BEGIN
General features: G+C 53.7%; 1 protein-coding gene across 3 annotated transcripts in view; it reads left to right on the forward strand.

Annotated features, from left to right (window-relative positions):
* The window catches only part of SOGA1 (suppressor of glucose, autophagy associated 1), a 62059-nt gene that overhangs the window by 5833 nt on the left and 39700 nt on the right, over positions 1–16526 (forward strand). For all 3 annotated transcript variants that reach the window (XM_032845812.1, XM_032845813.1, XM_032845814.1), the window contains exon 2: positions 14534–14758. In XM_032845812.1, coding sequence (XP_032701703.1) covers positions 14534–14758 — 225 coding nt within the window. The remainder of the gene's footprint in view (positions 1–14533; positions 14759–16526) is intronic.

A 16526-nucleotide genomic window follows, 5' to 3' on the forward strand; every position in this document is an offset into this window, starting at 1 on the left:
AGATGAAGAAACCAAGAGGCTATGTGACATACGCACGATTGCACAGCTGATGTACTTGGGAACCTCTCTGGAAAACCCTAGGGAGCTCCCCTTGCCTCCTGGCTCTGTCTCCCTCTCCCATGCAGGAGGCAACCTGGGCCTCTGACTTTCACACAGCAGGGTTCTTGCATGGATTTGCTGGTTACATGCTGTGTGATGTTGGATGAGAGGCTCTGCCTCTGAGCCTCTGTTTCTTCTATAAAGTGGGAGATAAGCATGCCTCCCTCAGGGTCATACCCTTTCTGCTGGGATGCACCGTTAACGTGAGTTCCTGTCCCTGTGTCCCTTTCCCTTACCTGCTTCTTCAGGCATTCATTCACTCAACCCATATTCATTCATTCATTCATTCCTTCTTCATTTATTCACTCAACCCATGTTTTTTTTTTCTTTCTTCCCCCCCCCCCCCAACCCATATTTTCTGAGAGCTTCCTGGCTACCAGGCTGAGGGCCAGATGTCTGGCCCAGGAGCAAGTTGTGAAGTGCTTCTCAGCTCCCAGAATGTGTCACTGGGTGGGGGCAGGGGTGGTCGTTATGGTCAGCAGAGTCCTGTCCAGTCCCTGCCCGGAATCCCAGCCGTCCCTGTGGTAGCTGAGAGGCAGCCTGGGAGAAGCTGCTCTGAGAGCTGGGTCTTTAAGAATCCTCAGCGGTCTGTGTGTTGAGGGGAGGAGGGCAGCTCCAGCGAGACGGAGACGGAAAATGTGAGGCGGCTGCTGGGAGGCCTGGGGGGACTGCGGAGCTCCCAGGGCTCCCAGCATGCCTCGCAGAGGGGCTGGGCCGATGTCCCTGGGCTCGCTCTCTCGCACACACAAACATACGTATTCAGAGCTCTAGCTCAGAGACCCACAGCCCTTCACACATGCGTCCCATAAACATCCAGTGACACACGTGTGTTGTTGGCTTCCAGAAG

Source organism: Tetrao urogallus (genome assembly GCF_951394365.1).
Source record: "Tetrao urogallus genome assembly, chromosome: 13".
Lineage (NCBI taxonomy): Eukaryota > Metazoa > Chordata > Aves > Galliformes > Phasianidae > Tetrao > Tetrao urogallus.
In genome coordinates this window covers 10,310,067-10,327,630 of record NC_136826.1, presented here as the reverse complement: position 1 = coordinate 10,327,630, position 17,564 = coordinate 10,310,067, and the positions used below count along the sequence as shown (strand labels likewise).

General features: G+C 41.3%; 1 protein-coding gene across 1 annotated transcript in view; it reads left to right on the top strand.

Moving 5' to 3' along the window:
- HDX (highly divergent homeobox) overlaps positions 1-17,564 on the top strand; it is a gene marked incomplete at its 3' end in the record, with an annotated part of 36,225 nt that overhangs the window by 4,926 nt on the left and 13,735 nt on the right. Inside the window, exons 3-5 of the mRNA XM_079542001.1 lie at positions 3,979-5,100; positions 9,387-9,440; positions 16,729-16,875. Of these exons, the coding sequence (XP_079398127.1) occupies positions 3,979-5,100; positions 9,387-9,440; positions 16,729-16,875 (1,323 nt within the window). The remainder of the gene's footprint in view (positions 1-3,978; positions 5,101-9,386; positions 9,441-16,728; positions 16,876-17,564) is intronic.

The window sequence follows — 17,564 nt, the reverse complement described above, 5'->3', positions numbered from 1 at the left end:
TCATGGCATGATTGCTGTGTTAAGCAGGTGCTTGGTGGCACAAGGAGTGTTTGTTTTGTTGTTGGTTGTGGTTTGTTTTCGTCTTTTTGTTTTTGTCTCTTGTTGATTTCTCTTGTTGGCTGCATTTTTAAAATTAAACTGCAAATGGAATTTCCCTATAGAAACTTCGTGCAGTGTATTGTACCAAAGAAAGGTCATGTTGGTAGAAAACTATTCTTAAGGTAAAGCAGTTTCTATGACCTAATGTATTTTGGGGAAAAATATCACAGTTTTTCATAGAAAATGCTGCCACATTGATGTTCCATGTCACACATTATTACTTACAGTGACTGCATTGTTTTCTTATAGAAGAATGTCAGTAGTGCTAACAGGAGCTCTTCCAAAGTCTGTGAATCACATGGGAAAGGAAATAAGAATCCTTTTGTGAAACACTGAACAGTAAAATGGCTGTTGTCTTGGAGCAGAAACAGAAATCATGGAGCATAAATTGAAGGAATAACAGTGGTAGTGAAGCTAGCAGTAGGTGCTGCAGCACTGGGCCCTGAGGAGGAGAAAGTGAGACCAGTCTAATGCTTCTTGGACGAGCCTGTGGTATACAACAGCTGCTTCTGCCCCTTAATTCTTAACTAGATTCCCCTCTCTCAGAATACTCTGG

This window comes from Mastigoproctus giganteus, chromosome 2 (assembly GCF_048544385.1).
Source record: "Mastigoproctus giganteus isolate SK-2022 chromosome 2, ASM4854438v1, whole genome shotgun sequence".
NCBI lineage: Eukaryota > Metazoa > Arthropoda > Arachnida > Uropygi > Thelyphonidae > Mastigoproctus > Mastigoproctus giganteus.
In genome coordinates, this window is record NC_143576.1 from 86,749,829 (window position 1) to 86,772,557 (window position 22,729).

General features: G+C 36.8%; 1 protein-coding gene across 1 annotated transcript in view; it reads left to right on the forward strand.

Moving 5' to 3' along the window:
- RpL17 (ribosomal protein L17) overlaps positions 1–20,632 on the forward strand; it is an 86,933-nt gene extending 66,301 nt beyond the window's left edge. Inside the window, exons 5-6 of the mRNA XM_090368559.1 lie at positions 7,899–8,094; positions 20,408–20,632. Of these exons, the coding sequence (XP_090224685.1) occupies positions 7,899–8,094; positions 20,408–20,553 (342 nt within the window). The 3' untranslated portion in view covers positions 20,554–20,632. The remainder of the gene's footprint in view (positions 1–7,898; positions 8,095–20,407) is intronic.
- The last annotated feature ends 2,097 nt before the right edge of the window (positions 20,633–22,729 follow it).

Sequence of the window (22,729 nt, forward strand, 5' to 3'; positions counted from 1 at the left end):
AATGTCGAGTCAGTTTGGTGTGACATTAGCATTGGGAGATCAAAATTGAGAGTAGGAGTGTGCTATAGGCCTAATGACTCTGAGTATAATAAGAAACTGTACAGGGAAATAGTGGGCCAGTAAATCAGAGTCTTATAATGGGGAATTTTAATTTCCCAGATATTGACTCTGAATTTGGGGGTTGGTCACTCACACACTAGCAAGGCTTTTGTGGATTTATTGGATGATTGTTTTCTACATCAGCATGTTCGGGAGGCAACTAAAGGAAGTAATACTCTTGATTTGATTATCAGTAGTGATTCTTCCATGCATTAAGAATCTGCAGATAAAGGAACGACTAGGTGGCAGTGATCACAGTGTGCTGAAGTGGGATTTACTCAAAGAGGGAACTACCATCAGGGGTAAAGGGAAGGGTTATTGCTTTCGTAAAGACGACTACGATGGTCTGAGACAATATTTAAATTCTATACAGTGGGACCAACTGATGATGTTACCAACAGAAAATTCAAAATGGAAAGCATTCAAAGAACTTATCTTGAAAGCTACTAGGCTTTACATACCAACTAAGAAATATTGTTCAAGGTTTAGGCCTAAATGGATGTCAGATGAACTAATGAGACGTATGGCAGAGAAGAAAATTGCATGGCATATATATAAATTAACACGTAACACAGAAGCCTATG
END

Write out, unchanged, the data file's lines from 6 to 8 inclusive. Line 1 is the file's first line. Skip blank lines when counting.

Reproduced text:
Source organism: Tetrao urogallus (genome assembly GCF_951394365.1).
Source record: "Tetrao urogallus genome assembly, chromosome: 13".
Lineage (NCBI taxonomy): Eukaryota > Metazoa > Chordata > Aves > Galliformes > Phasianidae > Tetrao > Tetrao urogallus.